Teresa Mangum | Obermann Center for Advanced Studies, Departments of Gender, Women’s, and Sexuality Studies and English
Teresa Mangum is the P.I. of the Humanities for the Public Good project. She is the director of the Obermann Center for Advanced Studies and a professor of Gender, Women’s, and Sexuality Studies and English at the University of Iowa. She is the UI representative to the Mellon-funded Humanities Without Walls consortium headed by Antoinette Burton at the University of Illinois at Urbana-Champaign. Her research focuses on nineteenth-century women, aging, and animal studies as well as publicly engaged humanities. She co-founded the Obermann Graduate Institute on Engagement and the Academy and leads a national working group on experiments in humanities publicly engaged graduate education. Teresa co-edits the University of Iowa Press book series Humanities and Public Life and is a member of the National Humanities Alliance Board of Directors.
Jennifer New | Obermann Center for Advanced Studies
Jennifer is Associate Director of the Obermann Center for Advanced Studies. She oversees the Center’s communications and plays a major role in facilitating the programs, community engagement, and event planning. An accomplished writer, she is the author of three books, Dan Eldon: Safari as a Way of Life (Chronicle Books, 2011) being the most recent. She has curated several exhibits and co-directed two short documentaries. Jennifer is a lifelong student of yoga and teaches locally.
2020-2022 Mellon Postdoctoral Scholar
Laura Perry | Obermann Center for Advanced Studies
Laura Perry received her PhD in English from the University of Wisconsin–Madison. Before joining HPG, she was Managing Editor of Edge Effects magazine and collaborated on several grant-funded projects, including the research group Environmental Justice in Multispecies Worlds as well as a year-long public humanities partnership with a local nonprofit. Her work engages with environmental and racial justice, digital publishing, and the public humanities. Her current book project, tentatively titled “The Nuisance: A Cultural History,” examines how ideas about nuisances have shaped American neighborhoods in the twentieth and twenty-first centuries.
Graduate Research Assistant
Luke Borland | Department of History
Luke Borland is a fourth-year doctoral student in the Department of History at the University of Iowa, studying youths’ experiences during the Great Depression. His work focuses on the impact of youth-focused federal relief programs and explores their position within the welfare state, public schooling, and civic education. Luke is an active volunteer with the Civilian Conservation Corps/ Prisoner of War Recreation Hall Museum and uses digital humanities methodologies to expand public access to Great Depression-era history. Prior to attending school at Iowa, Luke served at a nature-focused afterschool program through AmeriCorps.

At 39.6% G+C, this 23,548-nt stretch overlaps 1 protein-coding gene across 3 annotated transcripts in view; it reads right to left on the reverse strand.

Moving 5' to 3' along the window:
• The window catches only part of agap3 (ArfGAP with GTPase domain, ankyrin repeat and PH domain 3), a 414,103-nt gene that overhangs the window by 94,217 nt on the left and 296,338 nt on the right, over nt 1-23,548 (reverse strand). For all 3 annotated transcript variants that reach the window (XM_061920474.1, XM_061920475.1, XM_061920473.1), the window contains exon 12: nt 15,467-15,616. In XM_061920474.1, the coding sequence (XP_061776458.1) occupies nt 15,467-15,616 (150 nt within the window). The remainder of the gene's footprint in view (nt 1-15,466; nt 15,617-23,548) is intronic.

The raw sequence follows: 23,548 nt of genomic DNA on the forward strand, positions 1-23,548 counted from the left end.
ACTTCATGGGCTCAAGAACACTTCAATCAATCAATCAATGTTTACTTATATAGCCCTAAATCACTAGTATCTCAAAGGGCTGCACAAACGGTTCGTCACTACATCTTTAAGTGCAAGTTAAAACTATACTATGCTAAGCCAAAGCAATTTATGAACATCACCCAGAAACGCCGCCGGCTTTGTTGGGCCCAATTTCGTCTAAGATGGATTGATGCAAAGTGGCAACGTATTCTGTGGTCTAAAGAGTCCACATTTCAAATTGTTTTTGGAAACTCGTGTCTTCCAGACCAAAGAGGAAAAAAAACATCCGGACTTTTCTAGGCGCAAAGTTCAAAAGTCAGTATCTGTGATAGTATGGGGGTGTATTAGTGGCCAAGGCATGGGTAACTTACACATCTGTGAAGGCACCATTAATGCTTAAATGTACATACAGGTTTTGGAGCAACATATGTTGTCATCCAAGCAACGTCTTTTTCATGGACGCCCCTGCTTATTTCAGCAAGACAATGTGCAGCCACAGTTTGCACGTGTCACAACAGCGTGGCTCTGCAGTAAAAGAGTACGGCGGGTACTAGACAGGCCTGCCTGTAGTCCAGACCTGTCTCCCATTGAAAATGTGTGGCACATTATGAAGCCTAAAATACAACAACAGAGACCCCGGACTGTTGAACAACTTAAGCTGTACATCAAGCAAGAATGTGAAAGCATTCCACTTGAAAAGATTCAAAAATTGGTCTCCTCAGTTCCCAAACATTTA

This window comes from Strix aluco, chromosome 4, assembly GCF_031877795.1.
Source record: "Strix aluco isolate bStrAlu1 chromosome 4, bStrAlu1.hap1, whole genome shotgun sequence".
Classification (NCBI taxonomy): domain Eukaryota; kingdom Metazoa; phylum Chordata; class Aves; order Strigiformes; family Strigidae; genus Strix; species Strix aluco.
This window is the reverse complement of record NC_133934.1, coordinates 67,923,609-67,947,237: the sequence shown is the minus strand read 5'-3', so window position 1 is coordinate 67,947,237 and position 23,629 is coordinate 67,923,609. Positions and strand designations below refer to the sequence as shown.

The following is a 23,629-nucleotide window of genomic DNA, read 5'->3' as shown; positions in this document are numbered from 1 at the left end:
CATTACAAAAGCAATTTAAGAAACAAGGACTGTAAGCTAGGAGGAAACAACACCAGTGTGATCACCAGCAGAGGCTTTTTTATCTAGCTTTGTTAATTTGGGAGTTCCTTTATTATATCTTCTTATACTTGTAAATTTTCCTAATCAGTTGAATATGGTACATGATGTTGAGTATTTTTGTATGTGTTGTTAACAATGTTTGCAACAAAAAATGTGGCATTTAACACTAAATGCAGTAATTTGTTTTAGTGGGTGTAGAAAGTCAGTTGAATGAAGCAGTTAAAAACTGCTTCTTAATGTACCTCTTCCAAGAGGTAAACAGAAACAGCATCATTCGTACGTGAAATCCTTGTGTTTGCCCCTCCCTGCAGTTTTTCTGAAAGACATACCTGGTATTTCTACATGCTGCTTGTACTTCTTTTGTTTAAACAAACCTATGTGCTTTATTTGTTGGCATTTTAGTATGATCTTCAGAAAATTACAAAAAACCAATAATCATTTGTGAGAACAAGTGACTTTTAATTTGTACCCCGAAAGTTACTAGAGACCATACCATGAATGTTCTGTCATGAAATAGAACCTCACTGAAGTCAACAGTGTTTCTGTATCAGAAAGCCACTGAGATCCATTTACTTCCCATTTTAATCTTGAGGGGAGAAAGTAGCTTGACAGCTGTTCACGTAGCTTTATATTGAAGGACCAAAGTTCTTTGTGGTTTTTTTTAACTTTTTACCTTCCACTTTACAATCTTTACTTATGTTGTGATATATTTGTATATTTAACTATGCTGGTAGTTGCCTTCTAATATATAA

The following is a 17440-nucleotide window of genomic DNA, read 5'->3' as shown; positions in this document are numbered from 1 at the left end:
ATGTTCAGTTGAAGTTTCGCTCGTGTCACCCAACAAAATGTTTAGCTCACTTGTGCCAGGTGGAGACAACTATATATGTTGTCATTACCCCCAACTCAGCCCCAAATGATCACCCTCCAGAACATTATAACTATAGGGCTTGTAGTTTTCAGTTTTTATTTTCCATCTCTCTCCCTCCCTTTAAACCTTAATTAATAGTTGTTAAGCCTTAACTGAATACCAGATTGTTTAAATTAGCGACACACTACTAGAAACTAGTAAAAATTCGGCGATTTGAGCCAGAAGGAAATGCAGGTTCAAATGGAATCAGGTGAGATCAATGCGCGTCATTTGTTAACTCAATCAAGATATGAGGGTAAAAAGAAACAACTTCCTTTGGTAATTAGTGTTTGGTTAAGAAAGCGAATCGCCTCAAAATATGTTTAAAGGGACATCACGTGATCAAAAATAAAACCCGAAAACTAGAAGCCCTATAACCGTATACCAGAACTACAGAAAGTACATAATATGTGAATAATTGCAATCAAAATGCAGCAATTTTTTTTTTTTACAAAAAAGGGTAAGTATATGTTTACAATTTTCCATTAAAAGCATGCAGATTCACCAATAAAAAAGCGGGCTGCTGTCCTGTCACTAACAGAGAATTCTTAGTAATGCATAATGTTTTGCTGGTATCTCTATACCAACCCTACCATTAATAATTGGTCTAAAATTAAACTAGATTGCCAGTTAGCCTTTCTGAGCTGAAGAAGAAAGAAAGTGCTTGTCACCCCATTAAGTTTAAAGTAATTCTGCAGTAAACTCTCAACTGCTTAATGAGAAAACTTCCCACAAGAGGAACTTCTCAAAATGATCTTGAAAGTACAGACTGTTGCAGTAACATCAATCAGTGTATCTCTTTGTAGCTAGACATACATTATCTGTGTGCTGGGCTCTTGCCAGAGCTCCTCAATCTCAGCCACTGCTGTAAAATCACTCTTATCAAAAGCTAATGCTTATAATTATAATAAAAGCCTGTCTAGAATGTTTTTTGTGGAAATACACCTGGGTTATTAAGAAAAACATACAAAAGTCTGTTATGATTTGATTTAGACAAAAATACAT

2019-2021 Mellon Postdoctoral Scholar
Ashley Cheyemi McNeil | Obermann Center for Advanced Studies
McNeil earned her bi-national PhD in English from Georgia State University and in American Studies from the Obama Institute for Transnational American Studies at Johannes Gutenberg University in Germany. As a manager for the Student Innovation Fellowship at Georgia State, she worked with cross-disciplinary teams of students, faculty, and community partners to imagine and implement public-facing projects that leveraged digital tools to display and disseminate stories and research. She focused her efforts on engaging the rich knowledge networks outside of academia, frequently partnering with minority groups in the Atlanta area. McNeil’s scholarly work is grounded in narrative expressions of empathetic humanisms, while her research agenda focuses on practice-based and community-engaged graduate training.
Graduate Research Assistant (2020/2021)
Dominic Dongilli | Departments of American Studies; Gender, Women & Sexuality Studies
Dominic is a PhD candidate with research interests in American zoos, environmental humanities, and the bio-politics of animal conservation programs. His engagement with the humanities is deeply informed by his undergraduate education in biology, and prior work as a Great Apes zookeeper and conservation educator. He also serves as a member of the Iowa City Public Art Advisory Committee and gallery team member at Public Space One, a community-driven contemporary art space.
Graduate Research Assistant (2019/2020)
Torie Burns | Department of English
Torie is an English PhD candidate studying American literature from 1900 to the present. Her interests include memoirs, food studies, and embodiment. Prior to attending Iowa’s program, she earned a BA in English and Psychology at Duke University and worked at Vanderbilt University’s business school. When she’s not reading, she’s most likely taking pictures, traveling, or taking pictures while traveling.
Graduate Research Assistant (Spring 2019)
Aiden Bettine | Department of History
Aiden M. Bettine is concurrently pursuing a Ph.D. in History and a Master’s in Library and Information Science at the University of Iowa while focused on producing community-engaged digital history projects that centralize marginalized histories in the U.S. He holds both a Bachelor’s in History and African & Black Diaspora Studies and a Master’s in Critical Ethnic Studies from DePaul University. His public facing doctoral work is grounded in interdisciplinary methodologies with an emphasis on developing local oral history projects and companion archives, most notably through the founding of the Transgender Oral History Project of Iowa. His dissertation research examines the development of community archives cities across the Midwest, wrestling with issues of race, access, preservation, knowledge production, and historical memory.